An initial regimen of chemo usually puts pediatric patients into a temporary state of remission. But not Katie. After 30 days, her parents moved her to Lucile Packard Children’s Hospital at Stanford, where doctors were standing by to tackle Katie’s unruly form of the disease. After more chemo, doctors got the tot into a tentative medical remission and then recommended a bone marrow transplant as the only way to save Katie’s life. Her siblings were not matches, and although a donor was found, the match was not perfect. The Lambertsons and Katie’s doctors decided it would have to be good enough: Katie couldn’t wait. Five months after her diagnosis, Katie underwent total body irradiation to kill her immune system and then went through the transplant. It failed 100 days later. “We were at the end,” Jeff says. “She couldn’t get another transplant and there was nothing left doctors there could do.”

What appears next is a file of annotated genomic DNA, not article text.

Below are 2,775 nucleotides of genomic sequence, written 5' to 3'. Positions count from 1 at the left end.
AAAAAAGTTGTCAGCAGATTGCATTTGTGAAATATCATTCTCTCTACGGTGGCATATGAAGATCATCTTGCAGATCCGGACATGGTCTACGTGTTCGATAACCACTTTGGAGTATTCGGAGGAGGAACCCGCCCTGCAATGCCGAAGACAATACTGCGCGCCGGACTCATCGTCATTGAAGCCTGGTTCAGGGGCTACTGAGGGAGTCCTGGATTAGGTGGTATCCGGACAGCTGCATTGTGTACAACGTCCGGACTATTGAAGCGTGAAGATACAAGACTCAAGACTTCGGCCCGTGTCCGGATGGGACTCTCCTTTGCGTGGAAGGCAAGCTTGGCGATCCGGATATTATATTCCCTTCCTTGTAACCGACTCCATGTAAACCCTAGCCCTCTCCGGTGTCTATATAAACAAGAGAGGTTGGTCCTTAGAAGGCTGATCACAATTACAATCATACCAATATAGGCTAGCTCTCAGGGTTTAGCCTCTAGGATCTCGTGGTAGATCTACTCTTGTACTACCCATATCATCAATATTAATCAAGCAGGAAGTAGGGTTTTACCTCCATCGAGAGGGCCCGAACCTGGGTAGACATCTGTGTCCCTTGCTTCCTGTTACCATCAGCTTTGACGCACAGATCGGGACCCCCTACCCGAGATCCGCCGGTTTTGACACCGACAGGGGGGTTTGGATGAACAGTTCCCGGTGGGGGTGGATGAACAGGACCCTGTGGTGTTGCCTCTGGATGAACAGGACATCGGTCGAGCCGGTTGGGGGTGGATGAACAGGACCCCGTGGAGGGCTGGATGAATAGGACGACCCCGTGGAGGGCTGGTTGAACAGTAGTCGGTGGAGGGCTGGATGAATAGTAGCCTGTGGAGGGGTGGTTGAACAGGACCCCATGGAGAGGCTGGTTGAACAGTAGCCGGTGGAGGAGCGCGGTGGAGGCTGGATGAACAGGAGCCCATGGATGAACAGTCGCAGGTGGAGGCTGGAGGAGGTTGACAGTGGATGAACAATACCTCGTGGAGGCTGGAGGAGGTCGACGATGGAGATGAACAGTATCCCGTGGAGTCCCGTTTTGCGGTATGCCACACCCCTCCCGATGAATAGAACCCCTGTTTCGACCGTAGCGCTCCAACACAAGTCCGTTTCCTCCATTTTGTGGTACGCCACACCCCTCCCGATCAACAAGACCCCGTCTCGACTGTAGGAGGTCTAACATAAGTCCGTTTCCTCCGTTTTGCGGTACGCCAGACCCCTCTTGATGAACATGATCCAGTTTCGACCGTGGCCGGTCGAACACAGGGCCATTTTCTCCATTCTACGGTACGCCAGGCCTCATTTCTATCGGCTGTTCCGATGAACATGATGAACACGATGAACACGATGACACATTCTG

The Lambertsons decided that wasn’t acceptable. Even as they were hoping the transplant would work, they had been researching for the worst-case scenario. They found a clinical trial for T-cell ALL patients for a drug called forodesine, manufactured by BioCryst Pharmaceuticals. But there were obstacles: The trial had not yet been fully opened to pediatric cases; Katie had to be very sick, but not too sick; and few hospitals would even participate in what many considered experimentation on kids. “We moved heaven and earth to get her into the trial with BioCryst,” Jeff says, “but until the trial organizers suggested Dr. Lia Gore at Children’s Hospital Colorado’s Experimental Therapeutics Program, we didn’t know how we were going to get Katie the only drug we thought might work.”